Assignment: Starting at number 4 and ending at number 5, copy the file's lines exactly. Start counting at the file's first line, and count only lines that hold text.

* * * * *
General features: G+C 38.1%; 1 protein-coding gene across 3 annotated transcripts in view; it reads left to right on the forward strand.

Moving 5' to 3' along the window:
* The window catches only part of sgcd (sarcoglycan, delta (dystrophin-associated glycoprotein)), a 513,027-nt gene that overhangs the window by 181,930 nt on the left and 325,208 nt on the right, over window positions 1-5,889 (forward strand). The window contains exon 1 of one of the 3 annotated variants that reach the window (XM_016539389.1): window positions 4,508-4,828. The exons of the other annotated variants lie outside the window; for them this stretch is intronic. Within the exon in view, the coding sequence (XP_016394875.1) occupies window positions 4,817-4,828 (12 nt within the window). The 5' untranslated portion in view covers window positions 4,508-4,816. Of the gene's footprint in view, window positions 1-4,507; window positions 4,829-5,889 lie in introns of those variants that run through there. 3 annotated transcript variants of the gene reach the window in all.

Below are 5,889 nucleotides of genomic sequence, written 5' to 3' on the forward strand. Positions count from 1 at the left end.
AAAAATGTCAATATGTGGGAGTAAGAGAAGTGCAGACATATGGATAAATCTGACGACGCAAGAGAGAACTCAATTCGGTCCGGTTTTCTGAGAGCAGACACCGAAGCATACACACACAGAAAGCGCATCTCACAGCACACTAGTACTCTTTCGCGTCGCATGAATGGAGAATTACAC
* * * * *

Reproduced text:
Below are 5,889 nucleotides of genomic sequence, written 5' to 3' on the forward strand. Positions count from 1 at the left end.
AAAAATGTCAATATGTGGGAGTAAGAGAAGTGCAGACATATGGATAAATCTGACGACGCAAGAGAGAACTCAATTCGGTCCGGTTTTCTGAGAGCAGACACCGAAGCATACACACACAGAAAGCGCATCTCACAGCACACTAGTACTCTTTCGCGTCGCATGAATGGAGAATTACAC